This guided trip, which will happen over 39 days, is an epic journey that seeks to ‘traverse’ Tasmania on foot and raft from north to south. While sections are covered by road and light plane, it does include a long walk from the north coast all the way to Lake St Clair. It then heads into Frenchmans Cap, does 8 days on the mid and lower Franklin River, before flying to Melaleuca on the west coast and one final, extended walk along the South Coast Track.
The attempt by some in government and business to open up World Heritage and other protected areas to commercial development has seen a long running campaign by those who fear that individual developments could be the ‘thin end of the wedge’ and open the door to much greater incursion.
Recently there has been substantial concern about plans to build a fly-in, fly-out luxury camp at Lake Malbena in Tasmania’s Wilderness World Heritage Area (TWWHA) on the Central Plateau. It is a remote location, to the south east of the famed Walls of Jerusalem area. The plan includes a helipad, accommodation, kitchen and toilet facilities.
Now, leaked documents show that Tasmania’s national parks advisory body argued against the controversial development which has been supported by both the State and Federal Governments.
On Sunday October 7, around 140 enthusiastic and energetic walkers participated in the ‘Hands Across the Organ Pipes’ action – saying we love the Organ Pipes as they are and NO to a cable car.
After more than 5,000 people rallied against the cable car last May, its great to see the sustained activity of local residents against this unpopular development.
Photographer: Kim Walls.
Mountain Journal has been reporting on the proposal to build a cable car up the face of kunanyi/ Mt Wellington for several years. The community resistance to this plan has been solid, determined and strategic. Local residents group Residents Opposed to the Cable Car (ROCC) have organised a walk and action to celebrate the beauty of the mountain, to be held on Sunday OCT 7.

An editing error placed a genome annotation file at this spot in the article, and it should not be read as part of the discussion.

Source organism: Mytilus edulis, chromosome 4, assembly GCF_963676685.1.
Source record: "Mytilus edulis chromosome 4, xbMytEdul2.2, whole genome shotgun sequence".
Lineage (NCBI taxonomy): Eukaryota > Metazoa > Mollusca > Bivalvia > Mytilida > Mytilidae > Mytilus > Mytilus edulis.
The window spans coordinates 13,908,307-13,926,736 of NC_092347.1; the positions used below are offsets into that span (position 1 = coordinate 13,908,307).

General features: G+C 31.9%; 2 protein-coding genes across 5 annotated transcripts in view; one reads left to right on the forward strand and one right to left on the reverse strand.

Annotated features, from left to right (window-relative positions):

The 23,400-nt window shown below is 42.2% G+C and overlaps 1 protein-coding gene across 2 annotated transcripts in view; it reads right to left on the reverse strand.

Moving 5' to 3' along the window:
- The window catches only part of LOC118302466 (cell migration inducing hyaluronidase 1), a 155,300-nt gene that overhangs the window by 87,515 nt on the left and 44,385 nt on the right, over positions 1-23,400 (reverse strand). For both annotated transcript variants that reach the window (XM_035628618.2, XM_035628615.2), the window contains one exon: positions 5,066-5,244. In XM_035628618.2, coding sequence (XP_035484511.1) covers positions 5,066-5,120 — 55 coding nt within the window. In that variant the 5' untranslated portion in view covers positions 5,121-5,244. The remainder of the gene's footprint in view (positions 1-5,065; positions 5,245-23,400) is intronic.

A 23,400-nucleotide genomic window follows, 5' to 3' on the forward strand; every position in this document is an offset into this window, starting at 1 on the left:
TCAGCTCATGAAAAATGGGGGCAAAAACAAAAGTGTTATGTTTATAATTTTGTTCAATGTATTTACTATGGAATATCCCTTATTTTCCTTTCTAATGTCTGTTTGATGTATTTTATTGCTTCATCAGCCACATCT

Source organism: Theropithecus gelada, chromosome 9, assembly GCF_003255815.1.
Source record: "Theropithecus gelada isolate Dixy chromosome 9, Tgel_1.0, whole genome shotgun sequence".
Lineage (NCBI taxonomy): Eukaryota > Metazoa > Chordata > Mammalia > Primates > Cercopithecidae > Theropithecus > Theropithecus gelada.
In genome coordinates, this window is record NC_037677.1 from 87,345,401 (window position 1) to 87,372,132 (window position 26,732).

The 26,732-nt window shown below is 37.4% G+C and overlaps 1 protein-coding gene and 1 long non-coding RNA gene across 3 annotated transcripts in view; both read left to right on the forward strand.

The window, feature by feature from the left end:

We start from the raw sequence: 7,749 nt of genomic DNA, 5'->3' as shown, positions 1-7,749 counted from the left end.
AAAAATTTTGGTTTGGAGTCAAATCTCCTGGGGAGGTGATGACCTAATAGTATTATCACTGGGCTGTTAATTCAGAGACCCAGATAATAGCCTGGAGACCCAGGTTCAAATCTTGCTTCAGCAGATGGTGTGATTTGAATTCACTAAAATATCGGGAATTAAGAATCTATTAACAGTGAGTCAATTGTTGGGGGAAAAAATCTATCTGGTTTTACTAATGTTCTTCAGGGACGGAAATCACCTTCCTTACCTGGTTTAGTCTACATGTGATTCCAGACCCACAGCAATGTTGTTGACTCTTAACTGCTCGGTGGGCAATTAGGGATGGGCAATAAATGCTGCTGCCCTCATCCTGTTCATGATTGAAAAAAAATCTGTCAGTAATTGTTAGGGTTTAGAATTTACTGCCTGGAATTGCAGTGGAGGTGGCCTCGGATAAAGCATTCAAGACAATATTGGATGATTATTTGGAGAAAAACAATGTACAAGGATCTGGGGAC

There has been a long process which will see a major development in the northern end of the Cradle Mountain Lakes St Clair national park in Tasmania. The state government has now released the Dove Lake Viewing Shelter Development Proposal and Environmental Impact Statement (DPEIS) for public comment.
This is the first release of plans for the shelter which is planned for Dove Lake. Other key components of the proposal are a redevelopment of the tourist ‘gateway’ facilities to the north and the building of a gondola/ cable car between the new tourist centre and Dove Lake (the cable car component of the plan got the green light in May when former Prime Minister Malcolm Turnbull announced $30 million for the project). The DPEIS will be on display for six weeks. According to the government, “feedback from the community will help refine the Development Approval that will be submitted to the Kentish Council. Once all approvals have been obtained, the construction works will be tendered late this year”.
The new federal environment minister, Melissa Price, has approved a controversial proposal to allow ‘helicopter tourism’ and a small commercial operation inside the Walls of Jerusalem national park in Central Tasmania.
Having a new federal environment minister is an opportunity to hit the ‘reset’ button on particular issues that come under the minister’s jurisdiction. The decision to approve this application can only be seen as a disappointing early move from the new government under PM Scott Morrison.
The minister’s department considered ‘that the proposal is not likely to have significant impacts on any nationally protected environmental matters’. However the proposal includes plans for 120 helicopter flights a year on to Halls Island inside the park.
The final stage in the approvals process rests with the Central Highlands Council.
As temperatures rise and the world’s climate rapidly changes, many plants and animals may not be able to relocate fast enough on their own, and habitats and species could be lost. In Australia warmer temperatures are expected to increase the length and severity of bushfire seasons, which will also cause changes in the distribution of many mountain species.
For instance, increased fire frequency may lead to the loss of alpine ash forests, unless there is human intervention.
The long campaign against the plan by Mount Wellington Cableway Company (MWCC) to build a cable car up the face of Mt Wellington/ kunanyi in Hobart has entered another serious stage.
After being refused land by Carlton and United Breweries, the developer now wants to clear a 2.5 km road through a public reserve. According to local group Residents Opposed to the Cable Car (ROCC), the area is home to a number of threatened species and the proposed road would also ‘obliterate the hugely popular Tip Top Track’. They are calling for people to oppose this new proposal.
The primary purpose of this website is to celebrate the mountains of south eastern Australia and Tasmania. This includes getting out and enjoying them – walking, skiing, riding, climbing, paddling, or simply just taking it easy. I have a deep belief that getting people out into wild nature makes them more likely to feel engaged in protecting wild ecosystems.
There has been some interesting conversations of late about whether this assumption is actually correct.